Rohos Logon Key Server v2.7.6 allows users to access a Windows computer in an easy, fast and secure way using any USB key (USB flash drive). Rohos Logon Key sets up a standard USB flash drive with username and password so that they will be automatically entered when the user begins Windows.
The software is extremely easy to use. The application installs in minutes and is ready to manage the USB keys. Users have several options when using the logon key: They can replace the Windows GINA (graphical identification and authentication) with a Rohos welcome screen, have dual welcome screens, and use the Windows native MSGINA or Rohos Credential Provider (Win Vista only). We tested the latter.
If logging into an Active Directory, the Windows native option is recommended. Rohos Credential Provider appears on the Windows logon screen in the form of an icon of a USB key. Connect a configured USB drive, and the component will read from it a list of logon profiles (user credentials) for authorization in the system. If necessary, it will also request a PIN code from the USB drive (two-factor authentication). These profiles are then passed to the local security system for authentication. Users can set up what is to happen on the removal of the token, with options such as "lock screen to shut down PC." Admins can limit the access on the PC to a specific token device. They can also secure the USB token, which users would want to do so that everything on it is encrypted.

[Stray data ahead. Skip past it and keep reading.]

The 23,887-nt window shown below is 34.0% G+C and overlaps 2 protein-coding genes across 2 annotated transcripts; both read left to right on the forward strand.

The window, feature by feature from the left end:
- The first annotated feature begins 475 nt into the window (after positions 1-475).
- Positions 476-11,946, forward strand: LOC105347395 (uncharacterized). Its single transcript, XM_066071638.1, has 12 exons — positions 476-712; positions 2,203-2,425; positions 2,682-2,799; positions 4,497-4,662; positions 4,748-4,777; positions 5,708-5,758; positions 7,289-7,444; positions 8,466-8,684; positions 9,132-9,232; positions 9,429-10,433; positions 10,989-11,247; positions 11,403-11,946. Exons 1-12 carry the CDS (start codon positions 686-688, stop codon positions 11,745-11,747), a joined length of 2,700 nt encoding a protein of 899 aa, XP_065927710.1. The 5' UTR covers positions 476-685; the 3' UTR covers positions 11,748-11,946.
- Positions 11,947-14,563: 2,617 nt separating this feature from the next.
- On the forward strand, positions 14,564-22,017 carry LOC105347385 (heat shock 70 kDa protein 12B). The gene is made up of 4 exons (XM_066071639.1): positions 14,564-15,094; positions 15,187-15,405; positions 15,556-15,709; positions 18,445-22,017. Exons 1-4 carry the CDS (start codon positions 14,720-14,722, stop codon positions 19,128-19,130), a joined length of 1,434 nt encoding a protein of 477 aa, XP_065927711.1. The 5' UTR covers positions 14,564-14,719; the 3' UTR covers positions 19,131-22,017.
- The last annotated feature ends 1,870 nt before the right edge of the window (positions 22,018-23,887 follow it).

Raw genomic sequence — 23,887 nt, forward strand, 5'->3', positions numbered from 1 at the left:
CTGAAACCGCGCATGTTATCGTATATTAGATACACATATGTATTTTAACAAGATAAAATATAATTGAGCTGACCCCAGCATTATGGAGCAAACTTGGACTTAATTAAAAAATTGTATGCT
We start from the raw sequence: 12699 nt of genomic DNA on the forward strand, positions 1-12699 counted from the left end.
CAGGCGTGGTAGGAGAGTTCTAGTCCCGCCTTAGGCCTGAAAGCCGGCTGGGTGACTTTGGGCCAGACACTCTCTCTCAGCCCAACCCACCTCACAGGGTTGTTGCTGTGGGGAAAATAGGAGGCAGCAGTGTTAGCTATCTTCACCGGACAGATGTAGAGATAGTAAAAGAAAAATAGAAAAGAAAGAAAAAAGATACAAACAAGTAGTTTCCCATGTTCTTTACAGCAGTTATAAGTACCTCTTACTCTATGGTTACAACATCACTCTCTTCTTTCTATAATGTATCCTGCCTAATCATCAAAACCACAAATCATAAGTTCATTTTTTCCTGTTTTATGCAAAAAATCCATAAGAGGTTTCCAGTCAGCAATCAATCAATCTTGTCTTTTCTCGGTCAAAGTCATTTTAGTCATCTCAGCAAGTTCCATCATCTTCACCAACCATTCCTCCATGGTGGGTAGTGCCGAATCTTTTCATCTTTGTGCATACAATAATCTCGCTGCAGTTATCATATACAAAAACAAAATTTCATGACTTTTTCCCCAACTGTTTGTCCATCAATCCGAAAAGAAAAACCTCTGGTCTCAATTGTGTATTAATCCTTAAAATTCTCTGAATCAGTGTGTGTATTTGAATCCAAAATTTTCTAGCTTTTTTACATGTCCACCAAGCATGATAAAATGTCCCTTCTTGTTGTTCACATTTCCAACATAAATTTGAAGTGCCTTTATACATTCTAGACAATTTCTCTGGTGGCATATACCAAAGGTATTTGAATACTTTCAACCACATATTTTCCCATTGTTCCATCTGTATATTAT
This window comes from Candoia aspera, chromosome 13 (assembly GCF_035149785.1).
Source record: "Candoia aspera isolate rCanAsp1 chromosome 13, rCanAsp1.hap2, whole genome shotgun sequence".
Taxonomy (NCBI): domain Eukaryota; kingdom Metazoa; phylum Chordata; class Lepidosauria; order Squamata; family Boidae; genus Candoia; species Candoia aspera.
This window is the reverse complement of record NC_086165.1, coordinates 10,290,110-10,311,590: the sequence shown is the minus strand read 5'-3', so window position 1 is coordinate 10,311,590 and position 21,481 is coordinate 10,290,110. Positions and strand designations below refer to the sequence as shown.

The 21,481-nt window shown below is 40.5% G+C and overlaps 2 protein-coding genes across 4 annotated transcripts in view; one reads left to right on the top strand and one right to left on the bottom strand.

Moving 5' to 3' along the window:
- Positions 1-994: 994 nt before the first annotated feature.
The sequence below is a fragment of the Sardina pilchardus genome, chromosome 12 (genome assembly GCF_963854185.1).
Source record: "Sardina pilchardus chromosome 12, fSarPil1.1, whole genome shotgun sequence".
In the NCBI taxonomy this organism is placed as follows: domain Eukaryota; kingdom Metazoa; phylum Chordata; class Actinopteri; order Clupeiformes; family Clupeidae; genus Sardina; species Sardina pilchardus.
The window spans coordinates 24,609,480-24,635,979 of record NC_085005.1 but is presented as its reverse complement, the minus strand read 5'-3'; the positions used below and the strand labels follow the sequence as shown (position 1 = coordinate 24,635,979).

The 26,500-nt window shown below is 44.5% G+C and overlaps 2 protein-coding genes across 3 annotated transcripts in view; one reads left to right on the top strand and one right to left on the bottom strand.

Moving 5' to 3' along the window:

We found a few drawbacks. The first is there is no current support for Windows 7, only support for Win XP and Vista. Also, the password expiration/renewal function with USB key is not supported. There is no real reporting available and no ability to set up alerting. An admin can grab remote user log files and bring them back to the central server, but they are in raw text form.
Update, Jan. 26, 2011: In this review of Tesline-Service S.R.L.'s Rohos Logon Key Server v2.7.6 from the January 2011 issue, our reviewer Michael Lipinski said the product does not support Windows 7. This was based on his review of the support materials and documents provided by the company, as well as the compnay website, where there was no mention of Windows 7 support. However, after publication, the vendor informed us that the product does in fact support Windows 7 and now has updated the documentation on its website to properly indicate this.